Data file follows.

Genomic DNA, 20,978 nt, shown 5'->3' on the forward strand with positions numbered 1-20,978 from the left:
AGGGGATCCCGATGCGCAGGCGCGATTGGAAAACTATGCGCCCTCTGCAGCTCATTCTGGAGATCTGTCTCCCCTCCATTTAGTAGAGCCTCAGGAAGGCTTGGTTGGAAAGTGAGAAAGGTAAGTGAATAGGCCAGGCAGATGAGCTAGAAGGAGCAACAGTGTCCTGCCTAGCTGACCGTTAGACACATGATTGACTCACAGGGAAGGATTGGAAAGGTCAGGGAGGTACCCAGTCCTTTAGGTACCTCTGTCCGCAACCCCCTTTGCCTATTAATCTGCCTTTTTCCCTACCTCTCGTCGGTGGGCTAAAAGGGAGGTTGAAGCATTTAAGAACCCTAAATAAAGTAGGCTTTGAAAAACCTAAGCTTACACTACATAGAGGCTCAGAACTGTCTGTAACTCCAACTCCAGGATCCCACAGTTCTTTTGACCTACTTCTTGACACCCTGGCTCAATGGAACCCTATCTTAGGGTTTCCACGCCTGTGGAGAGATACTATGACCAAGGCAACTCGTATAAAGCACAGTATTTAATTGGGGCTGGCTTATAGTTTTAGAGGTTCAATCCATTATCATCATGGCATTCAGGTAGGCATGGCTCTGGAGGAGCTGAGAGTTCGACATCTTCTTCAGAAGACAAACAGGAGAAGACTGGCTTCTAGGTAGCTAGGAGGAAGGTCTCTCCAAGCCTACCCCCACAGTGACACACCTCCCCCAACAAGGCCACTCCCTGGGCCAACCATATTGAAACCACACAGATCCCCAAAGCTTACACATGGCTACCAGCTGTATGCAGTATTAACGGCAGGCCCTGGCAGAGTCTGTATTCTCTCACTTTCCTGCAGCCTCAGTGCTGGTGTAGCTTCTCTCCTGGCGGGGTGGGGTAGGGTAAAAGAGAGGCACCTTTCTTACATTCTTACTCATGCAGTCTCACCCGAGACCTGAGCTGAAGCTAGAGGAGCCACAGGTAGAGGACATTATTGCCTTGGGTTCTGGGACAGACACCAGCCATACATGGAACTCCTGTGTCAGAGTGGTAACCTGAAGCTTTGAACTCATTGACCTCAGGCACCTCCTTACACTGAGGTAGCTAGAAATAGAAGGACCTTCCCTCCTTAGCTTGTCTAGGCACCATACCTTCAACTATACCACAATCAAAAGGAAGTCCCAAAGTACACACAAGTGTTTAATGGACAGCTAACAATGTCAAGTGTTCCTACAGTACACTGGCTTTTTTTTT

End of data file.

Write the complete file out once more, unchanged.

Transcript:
Genomic DNA, 20,978 nt, shown 5'->3' on the forward strand with positions numbered 1-20,978 from the left:
AGGGGATCCCGATGCGCAGGCGCGATTGGAAAACTATGCGCCCTCTGCAGCTCATTCTGGAGATCTGTCTCCCCTCCATTTAGTAGAGCCTCAGGAAGGCTTGGTTGGAAAGTGAGAAAGGTAAGTGAATAGGCCAGGCAGATGAGCTAGAAGGAGCAACAGTGTCCTGCCTAGCTGACCGTTAGACACATGATTGACTCACAGGGAAGGATTGGAAAGGTCAGGGAGGTACCCAGTCCTTTAGGTACCTCTGTCCGCAACCCCCTTTGCCTATTAATCTGCCTTTTTCCCTACCTCTCGTCGGTGGGCTAAAAGGGAGGTTGAAGCATTTAAGAACCCTAAATAAAGTAGGCTTTGAAAAACCTAAGCTTACACTACATAGAGGCTCAGAACTGTCTGTAACTCCAACTCCAGGATCCCACAGTTCTTTTGACCTACTTCTTGACACCCTGGCTCAATGGAACCCTATCTTAGGGTTTCCACGCCTGTGGAGAGATACTATGACCAAGGCAACTCGTATAAAGCACAGTATTTAATTGGGGCTGGCTTATAGTTTTAGAGGTTCAATCCATTATCATCATGGCATTCAGGTAGGCATGGCTCTGGAGGAGCTGAGAGTTCGACATCTTCTTCAGAAGACAAACAGGAGAAGACTGGCTTCTAGGTAGCTAGGAGGAAGGTCTCTCCAAGCCTACCCCCACAGTGACACACCTCCCCCAACAAGGCCACTCCCTGGGCCAACCATATTGAAACCACACAGATCCCCAAAGCTTACACATGGCTACCAGCTGTATGCAGTATTAACGGCAGGCCCTGGCAGAGTCTGTATTCTCTCACTTTCCTGCAGCCTCAGTGCTGGTGTAGCTTCTCTCCTGGCGGGGTGGGGTAGGGTAAAAGAGAGGCACCTTTCTTACATTCTTACTCATGCAGTCTCACCCGAGACCTGAGCTGAAGCTAGAGGAGCCACAGGTAGAGGACATTATTGCCTTGGGTTCTGGGACAGACACCAGCCATACATGGAACTCCTGTGTCAGAGTGGTAACCTGAAGCTTTGAACTCATTGACCTCAGGCACCTCCTTACACTGAGGTAGCTAGAAATAGAAGGACCTTCCCTCCTTAGCTTGTCTAGGCACCATACCTTCAACTATACCACAATCAAAAGGAAGTCCCAAAGTACACACAAGTGTTTAATGGACAGCTAACAATGTCAAGTGTTCCTACAGTACACTGGCTTTTTTTTT